OUR CARIBBEAN: Coping with rights of children
The brief news item out of Kingston earlier in the week that the government will seek parliament’s approval during the current session to enter into the United Nations Optional Protocol that prohibits sale of children, child prostitution and child pornography, sent me thinking on two questions of relevance.
First, why has it taken this long for Jamaica to pursue this very encouraging course of action, and secondly, how many of the other 13 independent member countries of our Caribbean Community are yet to do likewise ?
After all, the UN Convention on the Rights of the Child, from which that protocol draws its strength, came into force some 11 years ago this month. Governments across this and other regions of the world had demonstrated much interest in sensitizing the public about the “child rights package” as completed by the UN.
But there is the related question of what effective arrangements are to be introduced to ensure that once parliamentary approval has been obtained by governments – and unanimity can be expected – that implementation would not be lacking while children become victims of human trafficking, sex slaves, or are exploited in the criminal business of pornography.
Enacting the optional protocols into domestic law is admirable, but having the mechanisms in place for effective implementation, including decent, professional policing arrangements, is a quite different challenge.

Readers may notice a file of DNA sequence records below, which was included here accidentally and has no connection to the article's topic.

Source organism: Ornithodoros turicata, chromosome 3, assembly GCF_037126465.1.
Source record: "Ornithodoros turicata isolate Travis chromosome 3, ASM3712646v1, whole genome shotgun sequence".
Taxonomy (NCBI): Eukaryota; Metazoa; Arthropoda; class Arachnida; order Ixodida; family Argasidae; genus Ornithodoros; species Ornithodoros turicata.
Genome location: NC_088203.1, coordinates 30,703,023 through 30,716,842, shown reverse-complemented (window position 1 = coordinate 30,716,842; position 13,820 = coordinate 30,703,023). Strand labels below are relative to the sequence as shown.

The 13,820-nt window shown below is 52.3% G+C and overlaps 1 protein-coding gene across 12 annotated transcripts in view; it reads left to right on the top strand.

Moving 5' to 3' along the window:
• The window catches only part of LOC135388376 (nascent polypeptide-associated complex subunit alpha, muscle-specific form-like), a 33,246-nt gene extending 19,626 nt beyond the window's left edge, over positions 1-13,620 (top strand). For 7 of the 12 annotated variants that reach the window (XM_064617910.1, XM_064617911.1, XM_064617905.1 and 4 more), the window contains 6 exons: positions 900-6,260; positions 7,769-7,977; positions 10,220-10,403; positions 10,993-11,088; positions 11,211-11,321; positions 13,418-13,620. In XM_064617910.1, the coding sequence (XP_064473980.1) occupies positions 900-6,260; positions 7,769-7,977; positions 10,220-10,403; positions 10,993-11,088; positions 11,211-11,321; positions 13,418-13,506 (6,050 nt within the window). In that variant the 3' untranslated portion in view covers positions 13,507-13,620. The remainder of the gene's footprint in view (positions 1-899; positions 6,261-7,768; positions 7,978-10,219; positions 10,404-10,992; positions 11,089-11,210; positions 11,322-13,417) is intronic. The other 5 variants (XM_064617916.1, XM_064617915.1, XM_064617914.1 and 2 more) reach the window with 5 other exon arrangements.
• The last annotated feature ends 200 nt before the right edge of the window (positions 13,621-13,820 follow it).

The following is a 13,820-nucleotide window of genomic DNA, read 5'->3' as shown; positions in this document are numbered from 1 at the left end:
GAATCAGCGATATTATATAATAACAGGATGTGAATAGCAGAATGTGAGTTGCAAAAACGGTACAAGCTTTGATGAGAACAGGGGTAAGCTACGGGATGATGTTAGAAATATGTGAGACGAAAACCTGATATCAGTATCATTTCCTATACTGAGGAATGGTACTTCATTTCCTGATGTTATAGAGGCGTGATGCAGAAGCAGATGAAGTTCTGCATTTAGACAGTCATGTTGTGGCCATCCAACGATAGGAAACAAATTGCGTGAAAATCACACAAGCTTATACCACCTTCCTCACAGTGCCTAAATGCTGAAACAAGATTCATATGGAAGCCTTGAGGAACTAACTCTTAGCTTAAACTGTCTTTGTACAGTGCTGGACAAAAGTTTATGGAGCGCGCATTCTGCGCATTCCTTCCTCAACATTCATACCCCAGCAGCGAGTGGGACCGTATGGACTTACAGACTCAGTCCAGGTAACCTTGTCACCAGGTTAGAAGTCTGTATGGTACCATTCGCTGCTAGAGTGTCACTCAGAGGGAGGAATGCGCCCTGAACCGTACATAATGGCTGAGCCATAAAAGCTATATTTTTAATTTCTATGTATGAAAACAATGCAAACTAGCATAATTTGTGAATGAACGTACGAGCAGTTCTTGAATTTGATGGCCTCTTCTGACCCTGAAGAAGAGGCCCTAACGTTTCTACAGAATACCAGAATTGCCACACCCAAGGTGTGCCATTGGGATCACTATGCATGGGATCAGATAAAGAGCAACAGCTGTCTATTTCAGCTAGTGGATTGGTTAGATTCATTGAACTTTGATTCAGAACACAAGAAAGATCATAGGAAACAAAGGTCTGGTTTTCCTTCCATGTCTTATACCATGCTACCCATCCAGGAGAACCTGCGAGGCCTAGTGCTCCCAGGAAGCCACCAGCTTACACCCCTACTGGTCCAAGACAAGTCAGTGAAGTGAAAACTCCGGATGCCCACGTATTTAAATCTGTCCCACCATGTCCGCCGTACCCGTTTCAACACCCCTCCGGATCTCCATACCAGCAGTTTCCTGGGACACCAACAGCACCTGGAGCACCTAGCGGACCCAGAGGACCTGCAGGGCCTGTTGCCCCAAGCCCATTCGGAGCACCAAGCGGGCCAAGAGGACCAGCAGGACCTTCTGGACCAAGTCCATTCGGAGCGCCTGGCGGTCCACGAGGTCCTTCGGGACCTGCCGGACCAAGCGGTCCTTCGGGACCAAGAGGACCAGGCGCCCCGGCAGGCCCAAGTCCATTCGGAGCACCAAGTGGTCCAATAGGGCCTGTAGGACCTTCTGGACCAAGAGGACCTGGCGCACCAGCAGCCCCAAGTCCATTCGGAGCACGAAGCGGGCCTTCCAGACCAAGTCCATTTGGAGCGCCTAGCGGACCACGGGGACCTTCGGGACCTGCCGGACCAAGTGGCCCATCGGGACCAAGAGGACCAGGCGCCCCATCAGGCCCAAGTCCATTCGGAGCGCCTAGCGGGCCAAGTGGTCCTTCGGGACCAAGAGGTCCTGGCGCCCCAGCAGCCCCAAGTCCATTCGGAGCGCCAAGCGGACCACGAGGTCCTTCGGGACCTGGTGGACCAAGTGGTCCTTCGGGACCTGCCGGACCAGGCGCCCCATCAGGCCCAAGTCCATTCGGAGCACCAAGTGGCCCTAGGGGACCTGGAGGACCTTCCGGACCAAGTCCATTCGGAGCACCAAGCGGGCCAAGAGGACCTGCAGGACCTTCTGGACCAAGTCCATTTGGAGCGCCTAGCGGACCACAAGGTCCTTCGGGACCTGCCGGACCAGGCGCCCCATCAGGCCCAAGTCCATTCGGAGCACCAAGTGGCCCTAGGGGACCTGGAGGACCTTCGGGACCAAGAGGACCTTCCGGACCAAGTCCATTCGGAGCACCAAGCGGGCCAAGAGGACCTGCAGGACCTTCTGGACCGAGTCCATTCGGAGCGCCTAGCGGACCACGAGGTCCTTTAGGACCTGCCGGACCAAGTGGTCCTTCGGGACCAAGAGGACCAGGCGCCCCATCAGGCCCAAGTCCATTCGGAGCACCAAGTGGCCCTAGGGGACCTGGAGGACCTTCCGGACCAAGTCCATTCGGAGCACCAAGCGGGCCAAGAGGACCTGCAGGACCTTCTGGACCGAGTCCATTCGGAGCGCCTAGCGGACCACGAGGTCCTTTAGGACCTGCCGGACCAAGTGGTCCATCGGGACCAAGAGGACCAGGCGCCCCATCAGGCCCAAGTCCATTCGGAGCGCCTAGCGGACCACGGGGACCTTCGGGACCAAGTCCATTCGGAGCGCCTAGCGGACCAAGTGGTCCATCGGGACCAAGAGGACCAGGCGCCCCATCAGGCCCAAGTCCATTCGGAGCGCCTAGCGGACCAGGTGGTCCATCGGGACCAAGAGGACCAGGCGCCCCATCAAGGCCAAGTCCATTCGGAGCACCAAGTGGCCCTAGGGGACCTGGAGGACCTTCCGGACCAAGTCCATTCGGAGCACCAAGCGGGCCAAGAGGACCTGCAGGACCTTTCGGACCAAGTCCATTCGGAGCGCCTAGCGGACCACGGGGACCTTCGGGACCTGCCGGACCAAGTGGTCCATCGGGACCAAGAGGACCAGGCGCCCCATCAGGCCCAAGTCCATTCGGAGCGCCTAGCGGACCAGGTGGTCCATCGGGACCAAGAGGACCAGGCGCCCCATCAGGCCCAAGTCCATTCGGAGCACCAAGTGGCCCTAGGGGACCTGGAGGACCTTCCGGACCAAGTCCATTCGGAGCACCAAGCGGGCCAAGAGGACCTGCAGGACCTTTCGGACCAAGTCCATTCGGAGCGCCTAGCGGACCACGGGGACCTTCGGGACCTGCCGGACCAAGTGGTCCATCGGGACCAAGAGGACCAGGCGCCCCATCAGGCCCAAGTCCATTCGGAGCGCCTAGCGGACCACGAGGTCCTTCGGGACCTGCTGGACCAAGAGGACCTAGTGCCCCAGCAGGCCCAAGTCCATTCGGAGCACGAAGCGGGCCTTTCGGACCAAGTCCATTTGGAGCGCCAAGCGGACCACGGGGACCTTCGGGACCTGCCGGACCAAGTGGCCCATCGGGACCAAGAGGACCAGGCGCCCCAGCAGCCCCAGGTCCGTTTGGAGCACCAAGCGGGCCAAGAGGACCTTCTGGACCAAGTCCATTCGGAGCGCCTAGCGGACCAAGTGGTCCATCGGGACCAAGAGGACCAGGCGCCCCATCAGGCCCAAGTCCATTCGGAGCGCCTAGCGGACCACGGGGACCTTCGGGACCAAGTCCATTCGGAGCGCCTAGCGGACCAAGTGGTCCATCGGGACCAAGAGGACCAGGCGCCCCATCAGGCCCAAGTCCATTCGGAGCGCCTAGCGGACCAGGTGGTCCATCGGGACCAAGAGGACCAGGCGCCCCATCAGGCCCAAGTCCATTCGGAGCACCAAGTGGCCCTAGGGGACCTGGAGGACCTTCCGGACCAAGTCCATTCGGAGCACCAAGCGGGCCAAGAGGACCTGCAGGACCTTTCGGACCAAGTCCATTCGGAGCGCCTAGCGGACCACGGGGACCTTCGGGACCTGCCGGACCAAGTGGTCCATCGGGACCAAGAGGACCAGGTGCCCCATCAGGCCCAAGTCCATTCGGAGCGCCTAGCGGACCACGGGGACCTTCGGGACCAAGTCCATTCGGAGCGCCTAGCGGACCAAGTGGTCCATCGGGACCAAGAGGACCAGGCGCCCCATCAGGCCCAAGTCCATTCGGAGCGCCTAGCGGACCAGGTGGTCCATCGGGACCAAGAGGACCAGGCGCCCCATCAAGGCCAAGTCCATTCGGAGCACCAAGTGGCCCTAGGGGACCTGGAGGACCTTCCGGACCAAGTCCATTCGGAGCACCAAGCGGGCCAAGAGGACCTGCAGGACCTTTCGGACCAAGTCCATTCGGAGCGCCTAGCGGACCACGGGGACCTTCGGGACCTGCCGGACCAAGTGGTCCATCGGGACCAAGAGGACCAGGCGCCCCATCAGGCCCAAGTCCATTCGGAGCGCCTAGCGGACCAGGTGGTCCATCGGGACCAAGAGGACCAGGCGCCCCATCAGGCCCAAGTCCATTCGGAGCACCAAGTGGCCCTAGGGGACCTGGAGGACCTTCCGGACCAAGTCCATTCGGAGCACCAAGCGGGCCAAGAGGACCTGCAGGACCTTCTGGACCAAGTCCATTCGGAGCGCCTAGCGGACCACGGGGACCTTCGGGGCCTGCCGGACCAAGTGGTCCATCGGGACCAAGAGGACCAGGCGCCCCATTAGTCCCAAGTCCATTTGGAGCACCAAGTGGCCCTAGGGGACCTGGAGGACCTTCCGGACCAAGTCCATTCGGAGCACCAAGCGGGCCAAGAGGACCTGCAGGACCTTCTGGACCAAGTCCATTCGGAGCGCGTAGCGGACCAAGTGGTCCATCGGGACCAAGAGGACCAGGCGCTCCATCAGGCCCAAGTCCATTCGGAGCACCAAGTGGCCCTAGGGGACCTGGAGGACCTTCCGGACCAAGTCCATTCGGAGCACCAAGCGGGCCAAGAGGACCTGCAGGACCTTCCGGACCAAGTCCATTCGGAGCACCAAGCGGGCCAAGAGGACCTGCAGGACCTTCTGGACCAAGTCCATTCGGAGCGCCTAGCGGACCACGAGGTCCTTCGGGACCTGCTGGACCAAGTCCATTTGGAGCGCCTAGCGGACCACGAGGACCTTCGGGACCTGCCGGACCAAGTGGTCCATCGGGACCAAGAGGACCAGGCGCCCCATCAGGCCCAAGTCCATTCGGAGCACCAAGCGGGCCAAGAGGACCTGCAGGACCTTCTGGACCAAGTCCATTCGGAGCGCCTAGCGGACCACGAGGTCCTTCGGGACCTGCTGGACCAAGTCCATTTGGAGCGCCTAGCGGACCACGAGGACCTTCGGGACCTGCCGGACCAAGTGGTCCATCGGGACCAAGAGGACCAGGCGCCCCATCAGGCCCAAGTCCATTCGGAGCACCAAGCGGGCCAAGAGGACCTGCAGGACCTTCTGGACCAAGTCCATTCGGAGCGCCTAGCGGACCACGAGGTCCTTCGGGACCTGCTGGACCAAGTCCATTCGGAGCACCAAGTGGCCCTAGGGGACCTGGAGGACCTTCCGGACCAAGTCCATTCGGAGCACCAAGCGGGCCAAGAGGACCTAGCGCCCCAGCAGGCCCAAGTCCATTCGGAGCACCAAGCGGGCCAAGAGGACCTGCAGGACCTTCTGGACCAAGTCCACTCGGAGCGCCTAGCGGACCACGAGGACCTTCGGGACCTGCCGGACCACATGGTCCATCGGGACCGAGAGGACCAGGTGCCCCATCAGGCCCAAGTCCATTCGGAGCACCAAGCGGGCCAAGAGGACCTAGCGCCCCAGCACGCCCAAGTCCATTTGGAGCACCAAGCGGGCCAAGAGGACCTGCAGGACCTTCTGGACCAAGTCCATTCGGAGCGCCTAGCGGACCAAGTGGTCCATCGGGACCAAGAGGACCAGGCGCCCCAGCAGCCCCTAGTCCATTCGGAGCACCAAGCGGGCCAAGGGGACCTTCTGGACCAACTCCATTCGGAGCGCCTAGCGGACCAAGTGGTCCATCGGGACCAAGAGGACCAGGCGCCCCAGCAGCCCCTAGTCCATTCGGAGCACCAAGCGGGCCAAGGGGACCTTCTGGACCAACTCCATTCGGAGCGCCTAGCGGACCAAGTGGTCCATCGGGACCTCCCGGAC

Think, for instance, of ongoing controversies over lapses in dealing with trafficking in persons – children and women in particular – plus the mind-boggling trade in illegal drugs (primarily marijuana and cocaine), as well as in gunrunning to help sustain the illicit narco-trade.
As if in despair, the Jamaica Observer thought it relevant to warn in an editorial earlier this week: “It’s time to be afraid of our children”. It was prompted by statistics released by the local National Council on Drugs Abuse of a high rate of suicidal tendencies and bullying of students between the tender ages of seven and 12.
When children learn of the bad habits of parents and/or guardians, they simply add to societal challenges in ethical, moral behaviour by their often frightening rebellious attitudes which, as data could also establish, at times have tragic fatal consequences.
Think again of the agony some Barbadian families also had, or have, in coping with sexual assaults of their children at even primary schools, in addition to students being found with guns and knives in classrooms of schools across the Caribbean in the face of declining morality and spirituality – for which parents/guardians and, in some cases, teachers cannot honestly escape sharing some responsibility.
In the circumstances, when I came across a news report earlier in the week that the administration of St Kitts and Nevis Prime Minister Denzil Douglas was moving to enact laws to make it illegal for “underage” children (read that to mean below 18 years) to show up at night clubs, I had to resist the cynicism and generate hope for some positive responses.
Stopping these “underage” sons and daughters (or grandchildren) from turning up at night clubs (even with adult family members) may be well intentioned.
But what of the capacity, the disposition by parents/guardians to engage in even limited monitoring of television viewings at home? Or curbing the unrestricted social habits they are too frequently permitted to indulge in under the questionable guise of “rights” they too often abuse?